What is Profitability?

A company’s Profitability is how well it generates a profit – its ability to make a profit. When your company has high profitability, it makes a good profit. If it has low profitability, it struggles to make a profit.

If your company is making a loss, you may need to reorganize it to improve its profitability.

In basic terms, profitability tells you whether your company is making more money than it spends. If your business generates a surplus after its expenses are paid, it is profitable.

The Cambridge Dictionary has the following definition of “profitability,” plus an example sentence containing the term:

“1. the situation in which a company, product, etc. is producing a profit. 2. The fact that something produces or is likely to produce a profit. Example Sentence: ‘They are reorganizing the company in order to improve profitability.'”

The Importance of Profitability

In the world of business, profitability is crucial for several reasons:

  • Survival

If your business is not profitable, it cannot pay its bills or employees. It will not survive. Profit is as essential to a business as gasoline is to a car or oxygen is to a human.

  • Growth

Profits fuel expansion. An unprofitable business will struggle to break into new markets, open new locations, develop new products, or hire more staff.

  • Attracting Investors

Companies that consistently turn a profit are more likely to attract investors.

  • Employee retention

Profitability allows for better work conditions and opportunities, enhancing employee satisfaction and retention.

A graph and many suggestions on how to boost PROFITABILITY.
Image created by Market Business News.

Measuring Profitability

There are several ways we can calculate profitability. Here are the most common ones:

  • Gross Profit Margin

This tells you how much profit a company makes on each dollar of sales, before taking all other expenses into account.

We calculate it by subtracting the cost of goods sold from total sales and then dividing the result by total sales.

  • Net Profit Margin

This looks at the “bottom line” profit, what’s left after all expenses, including things like taxes and interest, are deducted.

We calculate it by subtracting all expenses from total sales and then dividing the result by total sales.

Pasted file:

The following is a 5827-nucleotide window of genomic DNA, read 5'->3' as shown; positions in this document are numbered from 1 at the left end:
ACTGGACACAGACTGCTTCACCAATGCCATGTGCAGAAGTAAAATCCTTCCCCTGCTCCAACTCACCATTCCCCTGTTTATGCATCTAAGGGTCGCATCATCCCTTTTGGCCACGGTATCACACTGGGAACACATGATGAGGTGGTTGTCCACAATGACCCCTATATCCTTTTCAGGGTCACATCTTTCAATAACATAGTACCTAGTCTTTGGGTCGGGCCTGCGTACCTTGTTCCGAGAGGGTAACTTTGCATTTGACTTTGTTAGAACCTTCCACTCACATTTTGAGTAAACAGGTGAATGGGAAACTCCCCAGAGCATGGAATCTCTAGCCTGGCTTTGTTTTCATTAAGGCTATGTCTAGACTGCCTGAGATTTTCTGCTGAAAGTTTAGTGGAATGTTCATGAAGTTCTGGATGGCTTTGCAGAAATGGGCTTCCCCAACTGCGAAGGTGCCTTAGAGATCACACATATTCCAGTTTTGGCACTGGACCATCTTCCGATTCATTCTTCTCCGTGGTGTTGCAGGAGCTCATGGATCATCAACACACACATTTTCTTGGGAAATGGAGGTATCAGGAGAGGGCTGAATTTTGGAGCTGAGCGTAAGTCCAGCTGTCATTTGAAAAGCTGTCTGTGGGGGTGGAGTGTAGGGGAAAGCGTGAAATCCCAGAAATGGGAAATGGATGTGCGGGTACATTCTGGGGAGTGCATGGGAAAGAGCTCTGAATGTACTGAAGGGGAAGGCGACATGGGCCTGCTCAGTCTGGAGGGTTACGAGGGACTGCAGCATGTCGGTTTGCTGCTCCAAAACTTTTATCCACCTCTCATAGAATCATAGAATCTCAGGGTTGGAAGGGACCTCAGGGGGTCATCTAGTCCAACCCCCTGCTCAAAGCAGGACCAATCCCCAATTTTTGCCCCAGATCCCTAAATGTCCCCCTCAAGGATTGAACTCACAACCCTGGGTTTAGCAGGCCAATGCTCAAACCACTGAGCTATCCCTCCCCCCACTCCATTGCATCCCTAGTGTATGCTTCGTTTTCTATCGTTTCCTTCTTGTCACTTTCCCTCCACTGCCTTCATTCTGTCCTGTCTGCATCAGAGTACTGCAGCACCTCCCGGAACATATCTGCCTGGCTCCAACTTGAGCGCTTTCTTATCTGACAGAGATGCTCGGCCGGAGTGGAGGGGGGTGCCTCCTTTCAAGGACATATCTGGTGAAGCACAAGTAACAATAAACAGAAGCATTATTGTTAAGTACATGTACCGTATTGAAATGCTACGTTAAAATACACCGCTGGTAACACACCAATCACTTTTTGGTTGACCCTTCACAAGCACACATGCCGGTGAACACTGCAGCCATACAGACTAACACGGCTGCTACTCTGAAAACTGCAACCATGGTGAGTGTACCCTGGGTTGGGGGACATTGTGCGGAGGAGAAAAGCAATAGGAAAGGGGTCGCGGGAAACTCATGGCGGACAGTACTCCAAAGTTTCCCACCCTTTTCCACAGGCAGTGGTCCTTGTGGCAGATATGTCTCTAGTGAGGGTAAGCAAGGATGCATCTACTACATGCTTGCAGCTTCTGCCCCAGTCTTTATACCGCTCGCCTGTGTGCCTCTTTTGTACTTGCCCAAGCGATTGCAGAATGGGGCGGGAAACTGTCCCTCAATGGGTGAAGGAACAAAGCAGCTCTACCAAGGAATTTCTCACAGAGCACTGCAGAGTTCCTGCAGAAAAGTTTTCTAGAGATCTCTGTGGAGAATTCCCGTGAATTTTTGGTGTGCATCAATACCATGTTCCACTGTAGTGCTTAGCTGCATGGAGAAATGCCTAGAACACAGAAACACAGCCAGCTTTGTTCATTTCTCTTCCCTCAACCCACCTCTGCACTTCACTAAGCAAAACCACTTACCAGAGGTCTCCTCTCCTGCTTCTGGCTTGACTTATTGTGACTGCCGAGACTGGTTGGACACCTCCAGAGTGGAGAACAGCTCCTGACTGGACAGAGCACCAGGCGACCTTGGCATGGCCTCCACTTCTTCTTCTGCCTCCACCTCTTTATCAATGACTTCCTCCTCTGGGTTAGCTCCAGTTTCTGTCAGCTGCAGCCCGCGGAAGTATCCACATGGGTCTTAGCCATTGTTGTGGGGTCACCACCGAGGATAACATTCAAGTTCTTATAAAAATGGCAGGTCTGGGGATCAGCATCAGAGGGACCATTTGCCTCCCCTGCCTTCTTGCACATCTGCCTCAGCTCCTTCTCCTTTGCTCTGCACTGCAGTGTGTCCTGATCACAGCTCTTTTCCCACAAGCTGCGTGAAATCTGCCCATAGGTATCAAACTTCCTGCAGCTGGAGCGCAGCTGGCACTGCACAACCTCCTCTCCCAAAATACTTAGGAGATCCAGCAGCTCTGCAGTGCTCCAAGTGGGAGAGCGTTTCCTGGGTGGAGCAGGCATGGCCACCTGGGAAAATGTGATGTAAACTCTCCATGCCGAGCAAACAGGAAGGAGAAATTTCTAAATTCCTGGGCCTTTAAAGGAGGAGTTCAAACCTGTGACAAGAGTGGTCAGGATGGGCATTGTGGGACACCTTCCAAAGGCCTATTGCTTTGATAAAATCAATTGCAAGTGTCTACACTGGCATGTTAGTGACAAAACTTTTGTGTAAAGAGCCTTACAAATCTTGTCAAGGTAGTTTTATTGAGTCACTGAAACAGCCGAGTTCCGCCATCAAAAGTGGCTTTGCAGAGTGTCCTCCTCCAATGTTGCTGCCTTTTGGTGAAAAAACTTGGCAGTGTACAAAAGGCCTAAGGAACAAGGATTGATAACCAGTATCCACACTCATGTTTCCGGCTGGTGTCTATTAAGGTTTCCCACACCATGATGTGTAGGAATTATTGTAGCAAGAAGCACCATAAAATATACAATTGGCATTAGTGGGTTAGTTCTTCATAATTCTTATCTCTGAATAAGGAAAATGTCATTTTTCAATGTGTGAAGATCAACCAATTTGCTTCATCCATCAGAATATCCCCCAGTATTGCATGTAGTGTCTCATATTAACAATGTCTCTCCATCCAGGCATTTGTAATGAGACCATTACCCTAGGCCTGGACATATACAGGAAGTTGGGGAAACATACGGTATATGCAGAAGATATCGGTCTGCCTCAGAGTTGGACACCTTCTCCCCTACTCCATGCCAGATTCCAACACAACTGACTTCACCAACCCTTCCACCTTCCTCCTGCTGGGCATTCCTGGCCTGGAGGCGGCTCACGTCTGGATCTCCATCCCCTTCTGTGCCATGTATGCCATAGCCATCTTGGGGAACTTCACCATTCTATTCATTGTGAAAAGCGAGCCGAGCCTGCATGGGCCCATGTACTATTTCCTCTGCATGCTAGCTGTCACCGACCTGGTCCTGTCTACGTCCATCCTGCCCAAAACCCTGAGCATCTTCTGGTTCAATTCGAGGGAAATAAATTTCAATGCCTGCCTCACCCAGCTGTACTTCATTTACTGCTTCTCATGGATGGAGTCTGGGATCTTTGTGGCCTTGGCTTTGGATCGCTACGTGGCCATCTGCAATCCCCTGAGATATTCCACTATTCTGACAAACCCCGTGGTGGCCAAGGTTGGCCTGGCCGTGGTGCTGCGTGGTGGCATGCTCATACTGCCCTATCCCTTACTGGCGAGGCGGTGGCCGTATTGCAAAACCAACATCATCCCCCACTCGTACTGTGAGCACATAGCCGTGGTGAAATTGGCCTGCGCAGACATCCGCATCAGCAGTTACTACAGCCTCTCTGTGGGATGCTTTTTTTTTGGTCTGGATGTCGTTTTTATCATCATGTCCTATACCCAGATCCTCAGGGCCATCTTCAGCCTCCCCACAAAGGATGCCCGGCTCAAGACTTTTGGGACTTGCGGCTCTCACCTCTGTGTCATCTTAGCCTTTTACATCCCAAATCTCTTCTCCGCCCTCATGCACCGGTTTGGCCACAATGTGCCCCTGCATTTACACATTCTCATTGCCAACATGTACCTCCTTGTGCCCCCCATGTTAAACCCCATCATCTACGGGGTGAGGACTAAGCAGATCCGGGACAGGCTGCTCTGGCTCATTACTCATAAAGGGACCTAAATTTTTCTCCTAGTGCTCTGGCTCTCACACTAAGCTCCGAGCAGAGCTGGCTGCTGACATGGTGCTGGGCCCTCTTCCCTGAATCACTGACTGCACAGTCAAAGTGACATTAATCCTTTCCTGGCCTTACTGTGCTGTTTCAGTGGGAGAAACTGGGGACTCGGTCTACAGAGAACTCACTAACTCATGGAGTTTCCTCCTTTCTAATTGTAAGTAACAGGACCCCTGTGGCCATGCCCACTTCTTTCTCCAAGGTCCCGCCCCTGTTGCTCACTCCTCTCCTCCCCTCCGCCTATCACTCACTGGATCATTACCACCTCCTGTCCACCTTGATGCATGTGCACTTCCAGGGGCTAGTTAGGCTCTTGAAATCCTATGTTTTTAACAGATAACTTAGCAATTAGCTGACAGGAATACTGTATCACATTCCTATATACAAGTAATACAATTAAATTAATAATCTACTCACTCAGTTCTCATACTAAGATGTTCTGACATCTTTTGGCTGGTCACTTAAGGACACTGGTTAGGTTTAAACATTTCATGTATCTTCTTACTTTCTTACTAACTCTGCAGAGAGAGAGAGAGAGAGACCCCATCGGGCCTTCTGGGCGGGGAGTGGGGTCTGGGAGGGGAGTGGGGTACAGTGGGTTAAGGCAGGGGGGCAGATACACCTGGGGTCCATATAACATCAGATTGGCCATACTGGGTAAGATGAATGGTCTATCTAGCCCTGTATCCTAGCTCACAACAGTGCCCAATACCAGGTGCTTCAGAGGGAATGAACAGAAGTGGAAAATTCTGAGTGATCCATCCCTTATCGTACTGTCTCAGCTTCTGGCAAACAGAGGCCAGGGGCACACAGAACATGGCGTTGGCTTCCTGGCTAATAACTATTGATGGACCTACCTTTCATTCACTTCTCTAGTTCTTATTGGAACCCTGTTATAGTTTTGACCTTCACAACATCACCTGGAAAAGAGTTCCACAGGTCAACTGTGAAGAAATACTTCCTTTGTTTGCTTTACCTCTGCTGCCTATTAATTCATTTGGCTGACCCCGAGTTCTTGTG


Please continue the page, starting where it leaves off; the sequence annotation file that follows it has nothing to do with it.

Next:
• Return on Assets (ROA)

This measures how effectively a company uses its assets (like buildings and equipment) to generate profit.

We calculate it by dividing net income by total assets.

Improving Profitability

These tips may help you boost your company’s profitability:

  • Raise Prices

If you raise your prices, your company’s income will rise. However, you need to ensure that your customers are willing to pay more, otherwise you could be in trouble.

  • Cut Costs

Look for areas where you can reduce spending without sacrificing quality or service. Examples include asking your suppliers for discounts, reducing energy costs, automating repetitive tasks, and outsourcing non-core activities.

  • Expand Your Offerings

If you widen your range of products or services while managing to keep costs under control, you can make more money.

Exploring the Derivatives of ‘Profit’

“Profitability” is derived from the word “profit,” which has many variants. Let’s explore these derivatives, their meanings, and see how they can be used in sentences:

  • Profit (noun)

The financial gain after expenses are subtracted from revenue.
Example: “The company reported an annual profit of two million dollars.”

  • Profitable (adjective)

Yielding profit or financial gain.
Example: “They found a profitable niche in the market, selling eco-friendly products.”

  • Unprofitable (adjective)

Not profitable; not yielding profit or financial gain.
Example: “The venture turned out to be unprofitable, causing the company to rethink its strategy.”

  • Profitability (noun)

The state or condition of yielding a financial return.
Example: “The profitability of the new division has exceeded our expectations.”

  • Unprofitability (noun)

The state of being unprofitable.
Example: “The unprofitability of the project was clear after the first financial quarter.”

  • Profiteer (noun)

A person who seeks or obtains excessive profits, especially through unethical means like price-gouging during shortages.
Example: “During the crisis, unscrupulous profiteers were charging triple the normal price for basic necessities.”

  • Profiteering (noun)

The action of making a profit by unethical methods, especially in circumstances of scarcity or crisis.
Example: “The government introduced regulations to curb the profiteering that was rampant during the emergency.”

  • Profitlessly (adverb)

In a manner that yields no profit.
Example: “Despite their efforts, the business operated profitlessly for the first year.”

  • Profit-making (adjective)

Intended to make a profit.
Example: “They launched several profit-making initiatives to boost the company’s bottom line.|

  • Profited (verb)

Gained benefit or money.
Example: She profited greatly from her investment in the tech startup.

  • Unprofited (adjective)

Not having gained profit or benefit.
Example: “Despite the team’s hard work, they remained unprofited by the end of the fiscal year.”

Final Thoughts

Profitability is the lifeline of any business. By understanding how profitability works, you can make smarter decisions that drive growth and long-term success.